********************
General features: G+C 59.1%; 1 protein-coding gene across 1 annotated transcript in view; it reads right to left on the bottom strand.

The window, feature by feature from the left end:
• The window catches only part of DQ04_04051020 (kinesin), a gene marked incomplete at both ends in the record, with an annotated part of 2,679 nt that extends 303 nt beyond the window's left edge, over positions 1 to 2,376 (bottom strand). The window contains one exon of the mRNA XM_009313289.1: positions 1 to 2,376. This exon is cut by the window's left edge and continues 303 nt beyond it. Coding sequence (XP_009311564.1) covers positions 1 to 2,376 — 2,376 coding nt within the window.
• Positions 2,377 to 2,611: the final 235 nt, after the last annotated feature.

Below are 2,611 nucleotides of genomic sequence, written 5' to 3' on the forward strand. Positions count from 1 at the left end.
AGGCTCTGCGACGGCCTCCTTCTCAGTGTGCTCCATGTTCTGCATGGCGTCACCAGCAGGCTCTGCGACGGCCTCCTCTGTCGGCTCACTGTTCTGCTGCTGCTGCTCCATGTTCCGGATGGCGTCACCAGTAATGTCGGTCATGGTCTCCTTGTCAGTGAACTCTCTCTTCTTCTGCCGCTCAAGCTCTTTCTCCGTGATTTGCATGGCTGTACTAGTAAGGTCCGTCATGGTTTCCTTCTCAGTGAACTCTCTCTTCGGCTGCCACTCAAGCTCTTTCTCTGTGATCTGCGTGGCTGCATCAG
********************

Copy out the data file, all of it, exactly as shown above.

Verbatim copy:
General features: G+C 59.1%; 1 protein-coding gene across 1 annotated transcript in view; it reads right to left on the bottom strand.

The window, feature by feature from the left end:
• The window catches only part of DQ04_04051020 (kinesin), a gene marked incomplete at both ends in the record, with an annotated part of 2,679 nt that extends 303 nt beyond the window's left edge, over positions 1 to 2,376 (bottom strand). The window contains one exon of the mRNA XM_009313289.1: positions 1 to 2,376. This exon is cut by the window's left edge and continues 303 nt beyond it. Coding sequence (XP_009311564.1) covers positions 1 to 2,376 — 2,376 coding nt within the window.
• Positions 2,377 to 2,611: the final 235 nt, after the last annotated feature.

Below are 2,611 nucleotides of genomic sequence, written 5' to 3' on the forward strand. Positions count from 1 at the left end.
AGGCTCTGCGACGGCCTCCTTCTCAGTGTGCTCCATGTTCTGCATGGCGTCACCAGCAGGCTCTGCGACGGCCTCCTCTGTCGGCTCACTGTTCTGCTGCTGCTGCTCCATGTTCCGGATGGCGTCACCAGTAATGTCGGTCATGGTCTCCTTGTCAGTGAACTCTCTCTTCTTCTGCCGCTCAAGCTCTTTCTCCGTGATTTGCATGGCTGTACTAGTAAGGTCCGTCATGGTTTCCTTCTCAGTGAACTCTCTCTTCGGCTGCCACTCAAGCTCTTTCTCTGTGATCTGCGTGGCTGCATCAG